European Silver Fir Will Be This Year’s Christmas Tree In Brno’s Náměstí Svobody

The tree will travel from Myslivna liška Bystrouška on 16 November. Credit: MENDELU.

Brno, Oct 26 (BD) – This year’s Christmas tree in Brno will be a European Silver Fir, donated by the Masaryk Forest School of Křtiny (ŠLP Křtiny) as traditionally. The tree will travel from Myslivna liška Bystrouška on 16 November; just like last year, it will be transported to Brno by a tow truck. 

The tree is growing not far from Olomučany near Blansko. It is 18 metres in height and the crown is approximately 8 metres at its widest point. Foresters estimated the age of the tree to be 50 years old. This is the 34th tree from the University forests dedicated to the city through the Czech Red Cross.

For Christmas trees in cities, the emphasis is on a symmetrical pyramidal crown with the widest possible base and dense foliage. In the case of trees growing in the forest, however, it is difficult to achieve such symmetry. 

“People always strictly insist that the Christmas tree should be perfectly straight, without missing a branch, in short, without a single flaw,” explained Lumír Dobrovolný from ŠLP Křtiny. “Maybe it’s time to focus more on the beauty of nature and the story of the tree, to realise what it has been through, what it has resisted while growing for decades in the forest, in its natural environment. This cannot be said about trees grown, for example, on plantations in Denmark, which then, among other things, go to the Christmas market and the Czech Republic.”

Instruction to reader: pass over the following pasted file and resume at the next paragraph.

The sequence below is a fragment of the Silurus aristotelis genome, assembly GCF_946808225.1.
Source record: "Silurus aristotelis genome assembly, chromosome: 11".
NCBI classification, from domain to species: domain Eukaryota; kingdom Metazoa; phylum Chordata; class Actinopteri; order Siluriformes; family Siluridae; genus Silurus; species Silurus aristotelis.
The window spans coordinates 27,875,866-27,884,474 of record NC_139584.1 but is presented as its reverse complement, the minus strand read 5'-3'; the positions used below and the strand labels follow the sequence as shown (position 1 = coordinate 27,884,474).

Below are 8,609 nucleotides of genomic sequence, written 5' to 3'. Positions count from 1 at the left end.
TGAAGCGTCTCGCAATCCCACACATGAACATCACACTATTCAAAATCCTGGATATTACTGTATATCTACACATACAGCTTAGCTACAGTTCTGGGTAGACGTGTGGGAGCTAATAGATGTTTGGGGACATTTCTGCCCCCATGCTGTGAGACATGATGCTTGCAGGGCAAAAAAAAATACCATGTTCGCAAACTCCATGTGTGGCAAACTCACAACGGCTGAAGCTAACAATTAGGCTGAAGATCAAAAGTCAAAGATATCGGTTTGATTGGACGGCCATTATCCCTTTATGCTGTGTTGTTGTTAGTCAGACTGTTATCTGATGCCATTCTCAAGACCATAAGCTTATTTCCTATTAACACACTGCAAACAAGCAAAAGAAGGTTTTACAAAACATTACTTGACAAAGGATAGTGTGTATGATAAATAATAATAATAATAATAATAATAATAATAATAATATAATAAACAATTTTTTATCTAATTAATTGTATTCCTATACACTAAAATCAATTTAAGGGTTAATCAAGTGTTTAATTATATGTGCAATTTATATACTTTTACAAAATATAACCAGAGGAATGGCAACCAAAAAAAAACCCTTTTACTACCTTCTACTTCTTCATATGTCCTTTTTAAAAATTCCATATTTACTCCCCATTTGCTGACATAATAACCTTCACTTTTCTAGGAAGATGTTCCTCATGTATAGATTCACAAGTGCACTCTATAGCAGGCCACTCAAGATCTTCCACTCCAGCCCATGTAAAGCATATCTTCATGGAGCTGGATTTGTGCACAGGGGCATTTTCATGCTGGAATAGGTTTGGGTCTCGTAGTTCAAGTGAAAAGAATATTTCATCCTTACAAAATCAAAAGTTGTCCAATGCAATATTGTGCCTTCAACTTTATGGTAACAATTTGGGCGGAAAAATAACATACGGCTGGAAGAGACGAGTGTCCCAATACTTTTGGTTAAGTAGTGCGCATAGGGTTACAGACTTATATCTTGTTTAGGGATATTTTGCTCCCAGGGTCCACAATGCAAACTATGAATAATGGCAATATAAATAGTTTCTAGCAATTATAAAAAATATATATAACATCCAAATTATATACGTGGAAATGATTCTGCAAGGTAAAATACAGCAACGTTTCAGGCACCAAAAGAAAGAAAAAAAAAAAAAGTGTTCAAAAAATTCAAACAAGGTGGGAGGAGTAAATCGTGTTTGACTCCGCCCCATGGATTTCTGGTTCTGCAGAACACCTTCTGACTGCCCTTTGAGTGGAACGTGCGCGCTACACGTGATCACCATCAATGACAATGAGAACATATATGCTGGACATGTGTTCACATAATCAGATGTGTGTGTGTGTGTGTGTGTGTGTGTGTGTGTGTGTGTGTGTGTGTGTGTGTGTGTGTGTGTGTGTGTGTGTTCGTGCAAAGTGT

“The parameters of the tree are also limited by technical circumstances, such as the accessibility of equipment for felling the tree in the forest, the length of the hauling equipment and the height of the catenary line in Brno,” he added.

The tradition of a Christmas tree in the City Centre was established by writer Rudolf Těsnohlídek after he and his colleagues found an abandoned child while walking in the woods near Bílovice nad Svitavou on 22 December 1919. Těsnohlídek subsequently gave the impetus to establish the Dagmar children’s home. There used to be a money box placed under the Christmas tree where people could make financial donations for the construction of this facility. 

“Due to this tradition, we say goodbye to the tree for Brno in the ŠLP Křtiny Forest in Bílovice. This year, it will happen on 16 November,” said Dobrovolný. A short cultural program, the traditional symbolic planting of saplings and the ceremonial handover will begin at the Bystrouška fox hunting lodge at 4pm.

The school forestry enterprise also offers Christmas trees for homes. Every year, several sales weekends are held at the groves, where interested parties can choose and buy saplings from the Bystrouška forest region. 

“Just like the Christmas tree for Brno, these trees also have ecological certification and come from both pruning, which is necessary from a growing point of view – otherwise the trees would remain in the forest to decompose – and also from targeted small-area plantings in specific places, for example under power lines. People especially appreciate Christmas trees from university forests to homes for their freshness, the unmistakable smell of the forest, and the fact that they grew in the forest outside Brno,” said Dobrovolný.
More information about the sale of trees in the run-up to Christmas is available at and the social networks of ŠLP Křtiny.

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